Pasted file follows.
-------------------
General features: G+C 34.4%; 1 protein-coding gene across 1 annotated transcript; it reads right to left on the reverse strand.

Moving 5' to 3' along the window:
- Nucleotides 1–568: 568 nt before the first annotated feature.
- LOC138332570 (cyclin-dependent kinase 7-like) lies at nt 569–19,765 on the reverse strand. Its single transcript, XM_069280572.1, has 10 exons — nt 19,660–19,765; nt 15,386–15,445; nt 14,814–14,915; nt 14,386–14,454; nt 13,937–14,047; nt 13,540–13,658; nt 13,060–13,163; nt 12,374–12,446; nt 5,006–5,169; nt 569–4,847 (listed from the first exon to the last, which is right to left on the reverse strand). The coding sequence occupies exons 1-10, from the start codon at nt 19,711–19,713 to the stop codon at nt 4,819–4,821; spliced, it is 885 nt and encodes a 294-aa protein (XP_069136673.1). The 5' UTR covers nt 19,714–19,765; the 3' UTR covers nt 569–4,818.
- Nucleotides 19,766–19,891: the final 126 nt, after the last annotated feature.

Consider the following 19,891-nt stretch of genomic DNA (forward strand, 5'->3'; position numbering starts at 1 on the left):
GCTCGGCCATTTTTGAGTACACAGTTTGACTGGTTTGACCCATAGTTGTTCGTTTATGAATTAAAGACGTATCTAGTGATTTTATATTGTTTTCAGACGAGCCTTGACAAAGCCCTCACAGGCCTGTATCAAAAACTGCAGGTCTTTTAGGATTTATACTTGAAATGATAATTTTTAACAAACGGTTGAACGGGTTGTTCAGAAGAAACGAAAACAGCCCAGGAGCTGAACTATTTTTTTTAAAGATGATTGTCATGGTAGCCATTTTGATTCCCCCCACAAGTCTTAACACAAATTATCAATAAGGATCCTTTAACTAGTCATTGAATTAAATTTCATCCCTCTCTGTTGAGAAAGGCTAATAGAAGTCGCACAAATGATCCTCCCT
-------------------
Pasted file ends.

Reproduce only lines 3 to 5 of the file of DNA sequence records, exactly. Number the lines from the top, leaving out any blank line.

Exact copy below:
- Nucleotides 1–568: 568 nt before the first annotated feature.
- LOC138332570 (cyclin-dependent kinase 7-like) lies at nt 569–19,765 on the reverse strand. Its single transcript, XM_069280572.1, has 10 exons — nt 19,660–19,765; nt 15,386–15,445; nt 14,814–14,915; nt 14,386–14,454; nt 13,937–14,047; nt 13,540–13,658; nt 13,060–13,163; nt 12,374–12,446; nt 5,006–5,169; nt 569–4,847 (listed from the first exon to the last, which is right to left on the reverse strand). The coding sequence occupies exons 1-10, from the start codon at nt 19,711–19,713 to the stop codon at nt 4,819–4,821; spliced, it is 885 nt and encodes a 294-aa protein (XP_069136673.1). The 5' UTR covers nt 19,714–19,765; the 3' UTR covers nt 569–4,818.
- Nucleotides 19,766–19,891: the final 126 nt, after the last annotated feature.